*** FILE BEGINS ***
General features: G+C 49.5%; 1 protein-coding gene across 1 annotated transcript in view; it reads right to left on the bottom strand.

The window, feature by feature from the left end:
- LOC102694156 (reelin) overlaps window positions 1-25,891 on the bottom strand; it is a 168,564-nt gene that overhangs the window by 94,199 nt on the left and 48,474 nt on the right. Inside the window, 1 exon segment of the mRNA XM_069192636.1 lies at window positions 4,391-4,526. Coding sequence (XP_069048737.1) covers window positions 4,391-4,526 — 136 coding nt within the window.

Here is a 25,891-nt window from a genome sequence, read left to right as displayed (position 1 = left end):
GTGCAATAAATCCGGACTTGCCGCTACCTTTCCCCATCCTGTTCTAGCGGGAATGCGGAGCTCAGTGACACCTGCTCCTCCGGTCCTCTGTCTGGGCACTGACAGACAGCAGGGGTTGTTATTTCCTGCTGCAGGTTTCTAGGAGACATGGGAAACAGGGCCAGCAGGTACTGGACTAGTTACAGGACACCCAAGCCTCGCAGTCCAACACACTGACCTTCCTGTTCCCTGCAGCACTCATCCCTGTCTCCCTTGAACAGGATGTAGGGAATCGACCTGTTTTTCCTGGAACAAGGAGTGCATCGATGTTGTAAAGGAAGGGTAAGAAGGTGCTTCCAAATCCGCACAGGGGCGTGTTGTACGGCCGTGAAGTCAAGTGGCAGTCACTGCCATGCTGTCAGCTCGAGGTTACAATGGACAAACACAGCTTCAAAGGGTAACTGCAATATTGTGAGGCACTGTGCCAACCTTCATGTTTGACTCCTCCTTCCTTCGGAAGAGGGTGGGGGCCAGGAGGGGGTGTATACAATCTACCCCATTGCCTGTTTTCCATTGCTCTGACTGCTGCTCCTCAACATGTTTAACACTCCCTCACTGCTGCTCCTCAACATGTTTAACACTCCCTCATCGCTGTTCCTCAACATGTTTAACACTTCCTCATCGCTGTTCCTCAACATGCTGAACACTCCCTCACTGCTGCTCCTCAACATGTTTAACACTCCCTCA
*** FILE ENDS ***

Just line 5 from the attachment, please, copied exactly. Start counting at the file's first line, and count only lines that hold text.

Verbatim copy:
GTGCAATAAATCCGGACTTGCCGCTACCTTTCCCCATCCTGTTCTAGCGGGAATGCGGAGCTCAGTGACACCTGCTCCTCCGGTCCTCTGTCTGGGCACTGACAGACAGCAGGGGTTGTTATTTCCTGCTGCAGGTTTCTAGGAGACATGGGAAACAGGGCCAGCAGGTACTGGACTAGTTACAGGACACCCAAGCCTCGCAGTCCAACACACTGACCTTCCTGTTCCCTGCAGCACTCATCCCTGTCTCCCTTGAACAGGATGTAGGGAATCGACCTGTTTTTCCTGGAACAAGGAGTGCATCGATGTTGTAAAGGAAGGGTAAGAAGGTGCTTCCAAATCCGCACAGGGGCGTGTTGTACGGCCGTGAAGTCAAGTGGCAGTCACTGCCATGCTGTCAGCTCGAGGTTACAATGGACAAACACAGCTTCAAAGGGTAACTGCAATATTGTGAGGCACTGTGCCAACCTTCATGTTTGACTCCTCCTTCCTTCGGAAGAGGGTGGGGGCCAGGAGGGGGTGTATACAATCTACCCCATTGCCTGTTTTCCATTGCTCTGACTGCTGCTCCTCAACATGTTTAACACTCCCTCACTGCTGCTCCTCAACATGTTTAACACTCCCTCATCGCTGTTCCTCAACATGTTTAACACTTCCTCATCGCTGTTCCTCAACATGCTGAACACTCCCTCACTGCTGCTCCTCAACATGTTTAACACTCCCTCA